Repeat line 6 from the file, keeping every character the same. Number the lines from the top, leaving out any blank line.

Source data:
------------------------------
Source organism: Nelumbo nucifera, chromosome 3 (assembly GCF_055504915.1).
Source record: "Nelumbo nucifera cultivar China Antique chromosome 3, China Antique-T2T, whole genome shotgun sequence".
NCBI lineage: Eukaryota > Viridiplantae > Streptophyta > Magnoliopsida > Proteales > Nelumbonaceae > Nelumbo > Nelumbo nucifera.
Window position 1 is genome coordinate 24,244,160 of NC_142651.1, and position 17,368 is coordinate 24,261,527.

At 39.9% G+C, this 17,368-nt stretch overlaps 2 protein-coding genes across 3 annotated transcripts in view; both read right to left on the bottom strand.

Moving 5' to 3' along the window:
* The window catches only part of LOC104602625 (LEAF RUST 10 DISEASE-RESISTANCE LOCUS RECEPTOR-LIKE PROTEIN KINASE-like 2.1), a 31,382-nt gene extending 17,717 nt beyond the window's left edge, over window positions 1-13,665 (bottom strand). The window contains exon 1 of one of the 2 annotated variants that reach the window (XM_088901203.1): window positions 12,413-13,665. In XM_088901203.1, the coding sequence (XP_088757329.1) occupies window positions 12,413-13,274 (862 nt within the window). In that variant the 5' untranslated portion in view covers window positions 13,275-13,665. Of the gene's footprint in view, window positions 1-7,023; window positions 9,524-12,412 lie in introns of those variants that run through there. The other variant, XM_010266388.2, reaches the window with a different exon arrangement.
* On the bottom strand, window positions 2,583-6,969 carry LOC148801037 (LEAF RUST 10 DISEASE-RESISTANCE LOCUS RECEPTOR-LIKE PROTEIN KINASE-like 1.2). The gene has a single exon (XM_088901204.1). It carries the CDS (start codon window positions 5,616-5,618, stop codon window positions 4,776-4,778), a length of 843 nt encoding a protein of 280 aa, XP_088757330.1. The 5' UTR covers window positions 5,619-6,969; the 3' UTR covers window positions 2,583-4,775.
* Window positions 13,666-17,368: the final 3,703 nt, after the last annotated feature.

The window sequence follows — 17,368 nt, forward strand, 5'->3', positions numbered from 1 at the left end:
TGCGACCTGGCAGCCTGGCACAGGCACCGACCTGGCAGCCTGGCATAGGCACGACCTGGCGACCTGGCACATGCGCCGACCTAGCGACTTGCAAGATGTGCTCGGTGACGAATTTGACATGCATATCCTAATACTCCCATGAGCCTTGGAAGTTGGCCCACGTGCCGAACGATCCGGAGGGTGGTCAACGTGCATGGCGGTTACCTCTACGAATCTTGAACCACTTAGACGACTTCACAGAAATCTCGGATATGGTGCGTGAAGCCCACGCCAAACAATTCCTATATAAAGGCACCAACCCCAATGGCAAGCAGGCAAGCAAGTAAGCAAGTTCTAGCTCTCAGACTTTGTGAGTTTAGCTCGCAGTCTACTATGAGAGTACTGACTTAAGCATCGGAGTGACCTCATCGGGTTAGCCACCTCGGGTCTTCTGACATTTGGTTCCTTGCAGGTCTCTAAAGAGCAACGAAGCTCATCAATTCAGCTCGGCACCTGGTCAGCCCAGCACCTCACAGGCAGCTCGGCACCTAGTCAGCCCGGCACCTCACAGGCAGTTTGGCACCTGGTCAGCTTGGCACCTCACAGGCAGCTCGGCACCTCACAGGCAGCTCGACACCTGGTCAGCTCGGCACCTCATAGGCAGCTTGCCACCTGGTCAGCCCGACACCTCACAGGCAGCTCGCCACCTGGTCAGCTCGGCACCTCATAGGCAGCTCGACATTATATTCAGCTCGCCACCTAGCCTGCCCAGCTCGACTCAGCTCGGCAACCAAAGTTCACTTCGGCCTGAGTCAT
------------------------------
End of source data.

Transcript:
Moving 5' to 3' along the window: